[IMGCAP(1)]As uncertainty continues to surround the economy, companies of every size are seeking new ways to maintain high operating standards and stay competitive, while keeping bottom lines from shrinking further.

One response to this has been the rise of the flexible leadership paradigm—hiring senior C-level or senior, superior quality financial talent on an interim basis to improve operations and execute on initiatives without incurring permanent overhead.

As noted in the recent Harvard Business Review article, “The Rise of the Supertemp”: “…traditional models of work are being upended by a convergence of the emerging desires of top professionals and the evolving needs of 21st Century organizations.”

What’s Changed in the Market?
This interim executive market has changed dramatically in the last five years. At one point, “temping” was an option that was clearly secondary to more traditional employment models.

Today, this “Supertemp” model has become a career of choice, meeting the highest demands of top talent in the market, including compensation, flexibility, and interesting and challenging work.

Due to this influx of quality talent in the variable market, companies no longer look at hiring a high-level temp as a last resort.

Today, hiring interim executives has become the optimal and most strategic way to have access to exceptional talent to execute on top business priorities in a constantly shifting landscape. This option gives a company alternatives to highly expensive consulting resources while allowing them to keep internal infrastructure to a minimum.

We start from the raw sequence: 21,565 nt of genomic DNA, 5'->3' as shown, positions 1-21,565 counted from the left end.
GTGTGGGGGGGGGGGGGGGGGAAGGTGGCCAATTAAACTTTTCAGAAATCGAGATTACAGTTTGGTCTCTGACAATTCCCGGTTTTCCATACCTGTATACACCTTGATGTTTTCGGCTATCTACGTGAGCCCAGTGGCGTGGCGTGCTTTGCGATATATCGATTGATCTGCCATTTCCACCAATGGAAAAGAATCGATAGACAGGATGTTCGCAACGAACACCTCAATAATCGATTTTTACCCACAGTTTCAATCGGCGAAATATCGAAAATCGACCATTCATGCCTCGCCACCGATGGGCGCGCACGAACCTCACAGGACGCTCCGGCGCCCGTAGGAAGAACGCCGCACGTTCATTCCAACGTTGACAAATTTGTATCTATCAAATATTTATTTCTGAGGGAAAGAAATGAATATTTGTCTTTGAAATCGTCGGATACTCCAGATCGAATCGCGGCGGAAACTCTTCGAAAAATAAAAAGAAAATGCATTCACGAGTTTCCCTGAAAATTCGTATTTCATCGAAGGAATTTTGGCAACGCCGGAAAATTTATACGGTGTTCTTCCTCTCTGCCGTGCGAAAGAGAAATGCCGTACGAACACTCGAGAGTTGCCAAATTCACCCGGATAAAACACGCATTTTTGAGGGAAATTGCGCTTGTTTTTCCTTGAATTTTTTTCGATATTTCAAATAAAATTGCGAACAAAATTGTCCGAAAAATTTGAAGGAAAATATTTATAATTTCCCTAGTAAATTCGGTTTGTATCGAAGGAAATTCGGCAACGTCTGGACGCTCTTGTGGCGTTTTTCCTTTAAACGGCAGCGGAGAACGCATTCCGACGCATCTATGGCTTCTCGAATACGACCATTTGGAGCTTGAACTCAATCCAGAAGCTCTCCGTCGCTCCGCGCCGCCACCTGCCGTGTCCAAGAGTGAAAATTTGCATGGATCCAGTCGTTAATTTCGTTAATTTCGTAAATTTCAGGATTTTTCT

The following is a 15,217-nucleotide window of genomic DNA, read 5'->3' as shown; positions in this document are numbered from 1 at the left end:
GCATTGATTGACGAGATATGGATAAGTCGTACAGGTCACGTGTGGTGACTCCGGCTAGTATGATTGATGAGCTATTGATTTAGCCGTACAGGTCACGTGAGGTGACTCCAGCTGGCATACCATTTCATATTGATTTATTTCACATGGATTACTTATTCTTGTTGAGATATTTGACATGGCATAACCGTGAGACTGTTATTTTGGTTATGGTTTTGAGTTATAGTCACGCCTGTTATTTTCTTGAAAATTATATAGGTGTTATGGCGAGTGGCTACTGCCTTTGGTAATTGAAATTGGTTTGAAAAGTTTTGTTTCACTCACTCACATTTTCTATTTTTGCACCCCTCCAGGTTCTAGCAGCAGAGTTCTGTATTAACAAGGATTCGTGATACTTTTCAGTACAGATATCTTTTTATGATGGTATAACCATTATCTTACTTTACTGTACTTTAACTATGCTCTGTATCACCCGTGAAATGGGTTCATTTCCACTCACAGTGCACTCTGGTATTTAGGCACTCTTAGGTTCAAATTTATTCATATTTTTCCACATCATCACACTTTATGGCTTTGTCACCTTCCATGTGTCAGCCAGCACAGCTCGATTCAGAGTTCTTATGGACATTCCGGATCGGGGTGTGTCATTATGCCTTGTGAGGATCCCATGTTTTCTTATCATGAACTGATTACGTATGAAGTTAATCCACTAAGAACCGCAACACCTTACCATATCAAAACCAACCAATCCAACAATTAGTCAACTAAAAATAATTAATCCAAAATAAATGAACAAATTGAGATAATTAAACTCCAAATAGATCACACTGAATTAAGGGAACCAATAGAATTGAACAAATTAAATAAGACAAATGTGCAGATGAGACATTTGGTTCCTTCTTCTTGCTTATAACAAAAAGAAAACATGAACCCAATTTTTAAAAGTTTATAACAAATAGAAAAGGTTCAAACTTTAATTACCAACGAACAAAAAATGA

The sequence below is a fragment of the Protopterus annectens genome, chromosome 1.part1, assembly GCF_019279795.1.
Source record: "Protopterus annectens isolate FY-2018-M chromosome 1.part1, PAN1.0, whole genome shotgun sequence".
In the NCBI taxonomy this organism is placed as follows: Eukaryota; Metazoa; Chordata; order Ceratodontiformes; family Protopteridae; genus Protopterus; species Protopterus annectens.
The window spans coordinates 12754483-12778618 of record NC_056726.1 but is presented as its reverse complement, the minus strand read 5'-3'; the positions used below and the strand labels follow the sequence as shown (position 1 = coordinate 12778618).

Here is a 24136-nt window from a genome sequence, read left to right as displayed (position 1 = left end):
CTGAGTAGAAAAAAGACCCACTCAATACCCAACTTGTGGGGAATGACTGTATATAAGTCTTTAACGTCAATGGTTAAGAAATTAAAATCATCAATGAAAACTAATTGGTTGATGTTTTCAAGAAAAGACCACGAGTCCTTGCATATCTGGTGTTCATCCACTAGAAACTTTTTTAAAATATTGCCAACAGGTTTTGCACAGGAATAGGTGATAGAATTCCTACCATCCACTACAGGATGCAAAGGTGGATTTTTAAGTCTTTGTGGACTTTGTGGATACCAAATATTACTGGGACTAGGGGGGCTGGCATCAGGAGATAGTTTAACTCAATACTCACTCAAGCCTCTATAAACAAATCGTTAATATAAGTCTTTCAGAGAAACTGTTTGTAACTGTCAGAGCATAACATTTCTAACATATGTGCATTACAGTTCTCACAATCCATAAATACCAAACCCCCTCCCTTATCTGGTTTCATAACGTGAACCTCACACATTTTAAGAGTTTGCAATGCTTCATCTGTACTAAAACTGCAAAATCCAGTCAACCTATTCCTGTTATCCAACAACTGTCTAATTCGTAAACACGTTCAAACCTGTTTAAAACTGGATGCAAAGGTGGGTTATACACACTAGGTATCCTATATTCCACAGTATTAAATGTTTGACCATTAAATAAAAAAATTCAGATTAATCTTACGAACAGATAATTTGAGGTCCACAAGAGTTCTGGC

Lean infrastructure has become the new normal for most companies. There is little appetite to rebuild to pre-recession state. For that reason, companies have moved away from the long-term investment and extensive packages often involved in hiring full-time talent at the senior executive level. That said, business is evolving and changing at an exponential rate, with executives having little time to sit around and contemplate what to do next.

This environment aligns perfectly with the concept of bringing in top talent on an as-needed and variable basis. Very often, needs arise to fill gaps when companies are going through complex stages in their life cycles, such as mergers and acquisitions, IPO readiness, high growth or various operating issues. Navigating these various stages often requires unique or specialized talent on a relatively short-term basis.

Leveraging flexible leadership in this way has become part of a larger focus on growing responsibly in a post-recession economy, and one that enables a firm to retain more flexibility.
With this context, the art of combining traditional organizational structures with a strategic complement of experienced variable talent is already becoming one of the human capital trends of the future. Business strategy and global mobility have made this an imperative to optimal productivity.

The most significant change has come from the employee side of this equation, where top talent is increasingly opting into this as a career choice. Companies now have access to more highly experienced and talented professionals than ever before, and they are increasingly driven by imperatives that make it natural to consider this talent pool.

Are You Ready for Variable Talent at the Senior Level?
The traditional way of thinking about talent is to think in terms of designing full-time roles and assigning ongoing responsibilities. Achieving the highest return from the use of variable talent often requires a shift in mindset and a clear understanding of the vision and strategy for how best to lead an organization forward to future state. Variable talent is often a good way to hold a company in steady state; however, optimally it should be utilized to achieve the most important goals of the organization.